The 19th Wife – Review

I love reading historic fiction. It’s so satisfying to learn while being entertained. Literary perfection for the multi-tasker 🙂

So when a friend passed along The 19th Wife, by David Ebershoff, I eagerly snapped it up.  I’m happy to report, the novel delivered an amazing story wrapped in an intimate picture of lives of both the early day Latter Day Saints and those who currently live in the aftermath of polygamy.

Ebershoff delivers two entwined stories. The first is the historically -based story of Ann Eliza Young. We see how her family came to be followers of Joseph Smith and made the journey to Utah. We get to see how the message of celestial marriage was introduced to the Latter Day Saints and then how it morphed and became a dominating force in the church. Ann Eliza was a catalyst to ending polygamy after she eventually escaped her role as the 19th wife to Brigham Young.  She toured the country beginning in 1875 telling her story, writing a book and fanning the flames that eventually led the Mormon church to denounce polygamy.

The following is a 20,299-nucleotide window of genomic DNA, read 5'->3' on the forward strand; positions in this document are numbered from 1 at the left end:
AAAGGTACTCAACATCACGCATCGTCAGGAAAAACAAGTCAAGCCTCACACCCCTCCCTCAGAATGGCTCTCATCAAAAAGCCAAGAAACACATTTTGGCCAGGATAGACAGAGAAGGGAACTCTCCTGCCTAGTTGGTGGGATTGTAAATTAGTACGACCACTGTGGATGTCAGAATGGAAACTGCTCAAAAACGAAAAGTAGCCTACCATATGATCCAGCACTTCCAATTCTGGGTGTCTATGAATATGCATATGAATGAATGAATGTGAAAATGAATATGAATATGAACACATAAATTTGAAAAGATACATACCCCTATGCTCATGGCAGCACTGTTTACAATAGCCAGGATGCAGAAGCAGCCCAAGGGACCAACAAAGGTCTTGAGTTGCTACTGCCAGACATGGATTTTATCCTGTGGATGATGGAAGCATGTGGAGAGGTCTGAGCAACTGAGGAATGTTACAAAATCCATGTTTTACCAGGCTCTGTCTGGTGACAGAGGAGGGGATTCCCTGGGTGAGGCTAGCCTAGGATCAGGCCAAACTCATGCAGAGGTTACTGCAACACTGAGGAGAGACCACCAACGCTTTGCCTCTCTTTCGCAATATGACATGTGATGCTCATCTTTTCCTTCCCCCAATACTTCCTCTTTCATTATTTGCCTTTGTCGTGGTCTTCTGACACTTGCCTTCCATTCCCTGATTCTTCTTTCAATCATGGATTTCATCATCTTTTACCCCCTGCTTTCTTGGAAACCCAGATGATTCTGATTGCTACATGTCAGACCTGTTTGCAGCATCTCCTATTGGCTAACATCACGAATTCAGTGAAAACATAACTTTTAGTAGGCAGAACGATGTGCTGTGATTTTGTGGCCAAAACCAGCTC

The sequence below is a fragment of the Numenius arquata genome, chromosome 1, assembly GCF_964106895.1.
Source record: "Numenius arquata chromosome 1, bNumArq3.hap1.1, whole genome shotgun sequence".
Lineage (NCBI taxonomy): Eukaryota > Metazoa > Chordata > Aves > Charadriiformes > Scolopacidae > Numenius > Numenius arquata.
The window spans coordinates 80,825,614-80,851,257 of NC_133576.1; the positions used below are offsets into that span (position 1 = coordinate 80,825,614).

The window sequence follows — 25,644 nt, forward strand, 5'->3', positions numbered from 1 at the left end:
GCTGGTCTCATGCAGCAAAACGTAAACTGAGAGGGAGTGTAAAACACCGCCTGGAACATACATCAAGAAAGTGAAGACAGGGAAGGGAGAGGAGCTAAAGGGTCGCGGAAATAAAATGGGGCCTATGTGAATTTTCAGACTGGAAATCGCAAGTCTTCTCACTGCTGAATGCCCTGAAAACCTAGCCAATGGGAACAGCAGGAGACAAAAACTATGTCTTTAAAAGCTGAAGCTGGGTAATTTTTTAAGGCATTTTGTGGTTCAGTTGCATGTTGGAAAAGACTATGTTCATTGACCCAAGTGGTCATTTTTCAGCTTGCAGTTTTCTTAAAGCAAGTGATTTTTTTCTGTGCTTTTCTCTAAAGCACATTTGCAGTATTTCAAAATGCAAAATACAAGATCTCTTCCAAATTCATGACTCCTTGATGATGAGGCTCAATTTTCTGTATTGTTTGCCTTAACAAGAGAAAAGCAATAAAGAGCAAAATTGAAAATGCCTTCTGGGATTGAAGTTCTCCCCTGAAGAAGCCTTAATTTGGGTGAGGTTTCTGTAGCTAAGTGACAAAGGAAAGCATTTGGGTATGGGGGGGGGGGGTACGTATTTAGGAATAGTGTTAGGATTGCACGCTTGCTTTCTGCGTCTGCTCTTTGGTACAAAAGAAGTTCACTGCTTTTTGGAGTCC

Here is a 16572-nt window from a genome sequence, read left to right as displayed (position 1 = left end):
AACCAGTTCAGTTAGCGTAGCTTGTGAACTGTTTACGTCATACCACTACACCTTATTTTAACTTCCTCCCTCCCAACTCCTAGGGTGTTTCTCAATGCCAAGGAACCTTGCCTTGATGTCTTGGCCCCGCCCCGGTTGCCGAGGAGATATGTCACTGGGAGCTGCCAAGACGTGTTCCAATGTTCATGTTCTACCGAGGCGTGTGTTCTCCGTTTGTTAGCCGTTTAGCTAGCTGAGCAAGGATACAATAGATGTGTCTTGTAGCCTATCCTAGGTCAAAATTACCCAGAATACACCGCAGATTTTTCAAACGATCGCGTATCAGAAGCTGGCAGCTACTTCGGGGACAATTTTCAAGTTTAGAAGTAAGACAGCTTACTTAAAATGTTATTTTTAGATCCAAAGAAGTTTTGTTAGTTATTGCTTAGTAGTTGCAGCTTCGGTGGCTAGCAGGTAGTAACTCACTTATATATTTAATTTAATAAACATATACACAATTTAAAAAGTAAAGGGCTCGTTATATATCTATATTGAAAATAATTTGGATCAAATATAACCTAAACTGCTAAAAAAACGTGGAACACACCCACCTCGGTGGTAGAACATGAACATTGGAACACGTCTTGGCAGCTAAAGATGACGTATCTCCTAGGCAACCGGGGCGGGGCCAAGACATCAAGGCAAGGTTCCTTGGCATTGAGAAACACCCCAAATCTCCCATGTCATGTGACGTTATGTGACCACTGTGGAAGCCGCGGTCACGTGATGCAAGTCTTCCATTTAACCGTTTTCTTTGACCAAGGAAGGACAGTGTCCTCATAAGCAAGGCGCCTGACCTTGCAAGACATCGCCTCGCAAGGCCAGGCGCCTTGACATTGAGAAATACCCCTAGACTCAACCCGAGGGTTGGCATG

The second story is in present day, Mesadale, Utah.  Imagine that you are the husband to 15 or even 20 wives and father to some 40 children. Now your church says, “oops, no more polygamy.” What do you do with the mess you’ve made? Some chose to clean it up and others chose to hide out in Mesadale and keep on living what they believed to be the true doctrine of Joseph Smith. The story in Mesadale erupts with a gun shot. A 19th wife has been accused of shooting her husband and this ignites her excommunicated son to return and find out what really happened.

I was completely engrossed in both story lines. I was able to feel the power of faith in these characters and better understand what faith allows the mind to overlook.  The sacrifices women (and even men) made during this period are amazing. I believe that all religions have darkness in their histories. What man has done in the name of “God” is both inspiring and horrific at times. The LDS church is no better or worse in that respect. True religious leaders need to embrace and confront those mistakes and triumphs. Don’t hide them. Share them. Learn from them.

This entry was posted on Friday, March 26th, 2010 at 1:26 pm and is filed under Book Review. You can follow any responses to this entry through the RSS 2.0 feed. You can leave a response, or trackback from your own site.

Leave a Reply